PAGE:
What are you saying?
Have you ever thought about the origin of those famous Italian American words?
We did. That’s why we created our content series called Cosa Dici.
Let's learn about Italian American!
Have you ever wondered what the origins of some words are? For example, capisce, agida, or marone?
So many of these words were created through a combination of English and the regional languages of Southern Italy. Italian immigrants created this sort of pidgin (incomplete) language that exists in certain parts of the United States (mostly New York and New Jersey, but can also be seen in cities like Chicago and Boston).
It all started at the end of the 1800s, and carried through the 1950s, when there was a vast wave of migration from Southern Italy to the United States. Those who immigrated, brought with them their regional vernaculars and thus, over time, those languages merged with English (especially as Italians sought to assimilate as much as possible).
So, to celebrate the history of Italian Americans, every Friday Luna Splendori will bring you a new lesson that combines culture, language and our heritage. We call this series Cosa Dici?!, which means What’re you saying?
About Luna: Luna works at Collina Italiana as our program assistant, but is also currently in school studying linguistics and completing a thesis on Italian American culture and language. She’s as passionate about the Italian and Italian American languages and cultures as she is about helping people learn the origins of the words she loves.
Episode 1: This week on Cosa Dici we’ll be examining the word capisce. And if you’re not familiar with the term “schwa” then this is an episode you can’t afford to miss.
Episode 2: This week on Cosa Dici we’ll be focusing on the word agida. Whether you think it means uncomfortably full, or maybe just uncomfortable, Luna will be discussing the different meanings and origin of the word.
Episode 3: We’re switching up the format this week for a topic that we feel is incredibly important. – What is the true meaning of dialect? – You may be surprised once Luna digs into the history.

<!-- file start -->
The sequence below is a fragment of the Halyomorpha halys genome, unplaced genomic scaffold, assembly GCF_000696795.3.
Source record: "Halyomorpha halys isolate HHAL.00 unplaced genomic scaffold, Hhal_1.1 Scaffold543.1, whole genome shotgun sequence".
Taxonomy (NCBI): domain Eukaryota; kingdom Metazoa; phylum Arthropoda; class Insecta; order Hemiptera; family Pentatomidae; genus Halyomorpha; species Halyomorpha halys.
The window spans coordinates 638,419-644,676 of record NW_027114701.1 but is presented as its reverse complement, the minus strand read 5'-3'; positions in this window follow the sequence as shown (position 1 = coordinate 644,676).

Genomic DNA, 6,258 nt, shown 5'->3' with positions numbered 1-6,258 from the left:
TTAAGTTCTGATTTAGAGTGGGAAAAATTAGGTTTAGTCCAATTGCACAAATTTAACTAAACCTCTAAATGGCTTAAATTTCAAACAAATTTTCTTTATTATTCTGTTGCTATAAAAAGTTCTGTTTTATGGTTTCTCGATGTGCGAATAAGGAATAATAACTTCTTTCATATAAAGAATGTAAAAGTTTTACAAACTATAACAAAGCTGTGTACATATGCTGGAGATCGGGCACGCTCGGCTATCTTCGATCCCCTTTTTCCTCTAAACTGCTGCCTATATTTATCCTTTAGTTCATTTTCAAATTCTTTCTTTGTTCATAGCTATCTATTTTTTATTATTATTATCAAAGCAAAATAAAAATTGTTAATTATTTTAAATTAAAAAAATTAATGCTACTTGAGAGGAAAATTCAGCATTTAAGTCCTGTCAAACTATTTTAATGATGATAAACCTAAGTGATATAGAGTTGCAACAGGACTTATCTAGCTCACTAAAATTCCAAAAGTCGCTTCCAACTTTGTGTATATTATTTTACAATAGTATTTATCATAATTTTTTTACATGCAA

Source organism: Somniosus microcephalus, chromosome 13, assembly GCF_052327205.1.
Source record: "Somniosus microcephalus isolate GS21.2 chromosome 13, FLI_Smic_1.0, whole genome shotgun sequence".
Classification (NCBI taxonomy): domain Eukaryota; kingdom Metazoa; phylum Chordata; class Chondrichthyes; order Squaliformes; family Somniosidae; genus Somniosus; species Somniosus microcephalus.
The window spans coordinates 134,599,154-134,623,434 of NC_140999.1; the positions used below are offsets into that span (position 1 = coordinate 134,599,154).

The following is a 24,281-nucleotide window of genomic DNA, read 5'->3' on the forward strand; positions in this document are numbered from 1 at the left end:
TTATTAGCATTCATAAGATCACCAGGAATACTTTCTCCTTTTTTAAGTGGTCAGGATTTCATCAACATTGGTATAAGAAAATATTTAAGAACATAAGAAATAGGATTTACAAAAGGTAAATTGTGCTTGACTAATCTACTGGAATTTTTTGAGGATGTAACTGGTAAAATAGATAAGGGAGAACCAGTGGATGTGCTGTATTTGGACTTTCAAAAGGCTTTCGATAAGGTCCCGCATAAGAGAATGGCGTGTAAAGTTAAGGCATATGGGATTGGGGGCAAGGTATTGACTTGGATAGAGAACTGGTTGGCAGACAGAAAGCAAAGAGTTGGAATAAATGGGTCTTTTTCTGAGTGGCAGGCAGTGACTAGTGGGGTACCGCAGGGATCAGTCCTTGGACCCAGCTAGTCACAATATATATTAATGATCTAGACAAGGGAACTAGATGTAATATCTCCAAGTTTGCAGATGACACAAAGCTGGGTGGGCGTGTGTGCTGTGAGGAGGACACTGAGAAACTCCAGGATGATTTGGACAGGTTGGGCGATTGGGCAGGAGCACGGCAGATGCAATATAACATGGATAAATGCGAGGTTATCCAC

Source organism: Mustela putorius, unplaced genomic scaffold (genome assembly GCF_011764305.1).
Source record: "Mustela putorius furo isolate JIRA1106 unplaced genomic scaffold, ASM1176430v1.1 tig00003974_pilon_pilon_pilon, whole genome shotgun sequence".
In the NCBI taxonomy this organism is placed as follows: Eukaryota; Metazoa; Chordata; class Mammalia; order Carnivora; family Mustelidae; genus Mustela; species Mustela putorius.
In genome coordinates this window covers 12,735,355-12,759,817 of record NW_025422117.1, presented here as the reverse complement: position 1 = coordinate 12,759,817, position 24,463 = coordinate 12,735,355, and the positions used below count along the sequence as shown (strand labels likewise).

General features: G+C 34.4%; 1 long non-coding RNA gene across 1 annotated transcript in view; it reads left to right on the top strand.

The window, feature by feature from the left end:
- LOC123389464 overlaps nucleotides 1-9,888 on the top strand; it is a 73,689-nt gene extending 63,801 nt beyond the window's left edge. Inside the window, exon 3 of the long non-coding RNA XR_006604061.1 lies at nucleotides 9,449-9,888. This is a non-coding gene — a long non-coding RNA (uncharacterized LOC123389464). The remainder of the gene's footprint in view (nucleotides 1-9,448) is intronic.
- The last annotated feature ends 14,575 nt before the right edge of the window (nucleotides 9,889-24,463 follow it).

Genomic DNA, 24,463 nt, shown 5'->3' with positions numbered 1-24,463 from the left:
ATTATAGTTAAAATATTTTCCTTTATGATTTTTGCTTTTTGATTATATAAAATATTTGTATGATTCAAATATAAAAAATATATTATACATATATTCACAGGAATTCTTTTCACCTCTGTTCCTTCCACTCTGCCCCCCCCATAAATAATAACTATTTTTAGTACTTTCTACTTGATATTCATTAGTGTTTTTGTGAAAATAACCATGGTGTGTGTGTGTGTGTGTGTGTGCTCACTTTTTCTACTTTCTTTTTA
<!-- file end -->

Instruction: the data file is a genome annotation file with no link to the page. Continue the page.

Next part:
Our goal with this week’s episode is to encourage you to discover the numerous regional vernaculars that are quickly disappearing. This is part of our Italian heritage and hopefully won’t be completely lost.
Episode 4: We have a fun word this week – stunad. And as Luna says, “If an Italian American calls you a stunad, it’s not a compliment.”
Episode 5: This week Luna is examining a lesser-known word – Musciad. We’re interested to hear if it’s a word that you use with your family or just generally lives in your vocabulary.
Episode 6: This week’s word is easily our most delicious – Schfoiadell. WARNING. For those who have a sweet tooth, watch the following episode with extreme caution or be ready to go visit your local Italian bakery immediately.
Episode 7: This week’s episode is short. Actually, it’s less of an episode and more like a public service announcement. Are you mispronouncing the word grazie? Click on the video and in less than 60 seconds you’ll know for sure. And remember, friends don’t let friends pronounce the word grazie incorrectly.
Episode 8: We have another quick episode this week that examines the proper use of the phrase TI AMO. Who should receive TI AMO and who should you say TI VOGLIO BENE to? Find out by watching this week’s Cosa Dici.
Episode 9: We’re doing something completely different this week on Cosa Dici. Every week we put together a short video that we hope provides equal parts education and entertainment. And although Luna makes it look effortless, there are always some outtakes and bloopers that have to hit the cutting room floor….until today.
This is going to be our last video for a couple of weeks. We plan on taking that time to gather new material, so please comment or email us if you have any words or phrases you want to know more about. If your suggestion gets used, we’ll make sure to give you a shoutout in the video.
Episode 10: We’re back! This week we’re talking about the word – Gavone. A big thank you to Michele Yorio for suggesting the word. And remember, if there’s a word or phrase that you want to know more about, let us know in the comments section or shoot us an email.
Episode 11: This week we’re calling for all of our Goombah’s to learn about the word – Goombah. Does Goombah get a bum rap? Find out when Luna gives you all of the linguistic details.
Episode 12: Last week we talked about the word Goombah. This week we have the female equivalent – Goomar. The words have very similar pronunciations, but as you’ll hear from Luna, they can have similar and wildly different meanings. So be careful how you use it.
Episode 13: This week’s word is typically paired with a famous hand gesture – Marone. Broadly used to signify any occasion for emotion, Luna gives you the backstory on the origin of the word.